By: Injeel Moti, Founder & Managing Director Catch Communications

We have seen a whole lot of dialogue around mental wellbeing at work with employees and teams in recent years (rightly so), but the topic of a leaders’ mental health is seldom broached. 

No denying, being in a leadership role requires a certain amount of grit, you are always wearing the ‘find solutions’ hat and dealing with stressful situations, equating to an endless secretion of cortisol which can be incredibly tiresome and draining, leaving leaders with very little energy to lead on some days.   

Factors such as workplace changes after the Covid crisis, the current geopolitical situation, ongoing technological shifts, inflation and the cost of living all contribute to the difficulty for leaders to maintain a healthy work-life balance – especially as many leaders tend to take a ‘work hard, play hard’ approach.

Some of the most common mental health challenges faced by professionals in leadership roles in the region are stress, anxiety, burnout, and depression, yet leaders are reluctant to speak openly about their mental health, owing to the silent pressure of not appearing like someone that cannot handle what’s being thrown at them. Mental health support is still seen as a weakness, while there is a lot more awareness and conversation around it, the ground realities are still far from genuine empathy.

Throw in challenges of imposter syndrome and all the content one consumes on social media today. Living in a culture where we are constantly stimulated with wins and successes of people around, even having a decent amount of self-awareness and the ability to recognize pretence, it can and does put pressure as well influence behavioural change. 

If anything, leadership is a demanding role. One that requires resilience, empathy, and a sense of purpose.  Thatʼs why self-awareness among leaders is crucial not only to understand their strengths but also weaknesses and seek timely support and expert guidance, where necessary, while juggling the demands of running a company. 

Some might argue that it is the price of being a leader, but walking the leadership tightrope is a choice that one makes and with it come both pros and cons. 

Mental health awareness in itself is a leadership skill, as they say charity begins at home, an individual cannot promote a certain culture if they haven’t taken control of their own mental wellbeing. Before leaders can even begin to promote a company culture invested in mental health, they must first take an honest look at their own mental wellness.  As a leader, you cannot effectively lead if you are half empty, you cannot offer empathy to others if you cannot give it to yourself & therefore modelling the importance of investing in mental health and breaking stigmas must come first.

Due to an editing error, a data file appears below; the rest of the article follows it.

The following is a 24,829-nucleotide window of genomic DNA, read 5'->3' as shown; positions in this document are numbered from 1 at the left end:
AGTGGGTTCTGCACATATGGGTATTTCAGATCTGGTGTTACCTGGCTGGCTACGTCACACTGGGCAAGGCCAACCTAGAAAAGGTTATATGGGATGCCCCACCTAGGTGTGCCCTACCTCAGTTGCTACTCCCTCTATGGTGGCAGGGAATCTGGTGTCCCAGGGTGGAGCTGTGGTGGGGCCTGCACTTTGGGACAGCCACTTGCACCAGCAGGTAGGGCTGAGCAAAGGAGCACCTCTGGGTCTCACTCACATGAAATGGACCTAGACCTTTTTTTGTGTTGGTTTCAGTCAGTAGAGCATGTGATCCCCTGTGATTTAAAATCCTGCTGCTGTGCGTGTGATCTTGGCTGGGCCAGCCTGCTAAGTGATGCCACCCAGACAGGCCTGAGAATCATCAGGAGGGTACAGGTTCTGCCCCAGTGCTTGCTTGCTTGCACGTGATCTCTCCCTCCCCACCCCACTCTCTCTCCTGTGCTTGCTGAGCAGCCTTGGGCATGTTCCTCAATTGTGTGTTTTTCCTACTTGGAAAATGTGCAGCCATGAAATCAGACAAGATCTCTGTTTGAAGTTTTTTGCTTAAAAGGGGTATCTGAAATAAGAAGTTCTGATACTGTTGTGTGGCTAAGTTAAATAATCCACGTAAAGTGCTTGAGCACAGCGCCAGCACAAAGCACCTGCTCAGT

A leader’s mental health, regardless of team / business size is crucial for several reasons, and its significance extends beyond just the well-being of the leader themselves. Everything from sound decision making to performance and productivity both for the team and the business overall are impacted directly by a leaders mental wellbeing. As devastating as this can be at a personal level, poor mental health in leaders is also complicated by the knock-on effects, which are damaging to both the business and its culture.

Taking charge of one’s mental wellbeing is a journey and not an overnight fix, what leaders can do is pull from their emotional intelligence, use self-awareness, and recognize the importance of investing in their mental health. Sustained leadership excellence requires consistent performance over time. Prioritizing mental health ensures that leaders can maintain their effectiveness, motivation, and commitment to the organization in the long run.

While behavioural expectations and how a leader should ‘show up’ are aplenty, there needs to be more room and empathy for all, ultimately we are all human beings navigating the maze of life and while some of us are burdened with more responsibility than others owing to where we are in professional lives, our struggles are more or less the same. Why not encourage healthy dialogue around that discourse and bring in comfort for people at all levels in organizations to speak freely?  That would be a good place to start…